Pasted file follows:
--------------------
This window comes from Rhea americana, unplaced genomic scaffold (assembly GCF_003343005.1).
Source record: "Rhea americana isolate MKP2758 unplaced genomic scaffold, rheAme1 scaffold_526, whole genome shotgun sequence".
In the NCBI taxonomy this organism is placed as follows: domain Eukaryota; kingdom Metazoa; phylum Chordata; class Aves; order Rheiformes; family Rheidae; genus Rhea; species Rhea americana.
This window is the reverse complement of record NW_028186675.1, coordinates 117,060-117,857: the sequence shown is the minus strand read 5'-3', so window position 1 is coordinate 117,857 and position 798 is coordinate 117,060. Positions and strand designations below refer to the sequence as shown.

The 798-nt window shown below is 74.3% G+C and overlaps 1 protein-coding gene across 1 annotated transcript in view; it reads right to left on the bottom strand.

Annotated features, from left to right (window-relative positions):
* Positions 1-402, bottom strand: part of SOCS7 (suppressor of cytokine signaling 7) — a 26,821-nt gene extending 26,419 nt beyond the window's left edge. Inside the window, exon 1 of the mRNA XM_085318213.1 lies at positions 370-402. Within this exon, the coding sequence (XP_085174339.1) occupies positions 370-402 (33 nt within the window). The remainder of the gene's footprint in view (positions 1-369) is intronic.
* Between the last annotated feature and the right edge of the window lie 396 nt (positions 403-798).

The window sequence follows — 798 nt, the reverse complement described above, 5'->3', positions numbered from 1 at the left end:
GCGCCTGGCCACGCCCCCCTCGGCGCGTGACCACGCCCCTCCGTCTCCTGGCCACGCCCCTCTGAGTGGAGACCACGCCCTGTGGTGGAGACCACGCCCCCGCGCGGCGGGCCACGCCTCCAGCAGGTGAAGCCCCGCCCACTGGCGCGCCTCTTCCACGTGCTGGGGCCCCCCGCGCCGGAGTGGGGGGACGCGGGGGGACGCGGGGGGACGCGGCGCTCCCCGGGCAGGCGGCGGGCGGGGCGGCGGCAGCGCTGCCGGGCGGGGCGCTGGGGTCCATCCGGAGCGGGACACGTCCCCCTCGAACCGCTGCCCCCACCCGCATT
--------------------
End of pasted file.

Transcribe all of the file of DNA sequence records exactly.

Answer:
This window comes from Rhea americana, unplaced genomic scaffold (assembly GCF_003343005.1).
Source record: "Rhea americana isolate MKP2758 unplaced genomic scaffold, rheAme1 scaffold_526, whole genome shotgun sequence".
In the NCBI taxonomy this organism is placed as follows: domain Eukaryota; kingdom Metazoa; phylum Chordata; class Aves; order Rheiformes; family Rheidae; genus Rhea; species Rhea americana.
This window is the reverse complement of record NW_028186675.1, coordinates 117,060-117,857: the sequence shown is the minus strand read 5'-3', so window position 1 is coordinate 117,857 and position 798 is coordinate 117,060. Positions and strand designations below refer to the sequence as shown.

The 798-nt window shown below is 74.3% G+C and overlaps 1 protein-coding gene across 1 annotated transcript in view; it reads right to left on the bottom strand.

Annotated features, from left to right (window-relative positions):
* Positions 1-402, bottom strand: part of SOCS7 (suppressor of cytokine signaling 7) — a 26,821-nt gene extending 26,419 nt beyond the window's left edge. Inside the window, exon 1 of the mRNA XM_085318213.1 lies at positions 370-402. Within this exon, the coding sequence (XP_085174339.1) occupies positions 370-402 (33 nt within the window). The remainder of the gene's footprint in view (positions 1-369) is intronic.
* Between the last annotated feature and the right edge of the window lie 396 nt (positions 403-798).

The window sequence follows — 798 nt, the reverse complement described above, 5'->3', positions numbered from 1 at the left end:
GCGCCTGGCCACGCCCCCCTCGGCGCGTGACCACGCCCCTCCGTCTCCTGGCCACGCCCCTCTGAGTGGAGACCACGCCCTGTGGTGGAGACCACGCCCCCGCGCGGCGGGCCACGCCTCCAGCAGGTGAAGCCCCGCCCACTGGCGCGCCTCTTCCACGTGCTGGGGCCCCCCGCGCCGGAGTGGGGGGACGCGGGGGGACGCGGGGGGACGCGGCGCTCCCCGGGCAGGCGGCGGGCGGGGCGGCGGCAGCGCTGCCGGGCGGGGCGCTGGGGTCCATCCGGAGCGGGACACGTCCCCCTCGAACCGCTGCCCCCACCCGCATT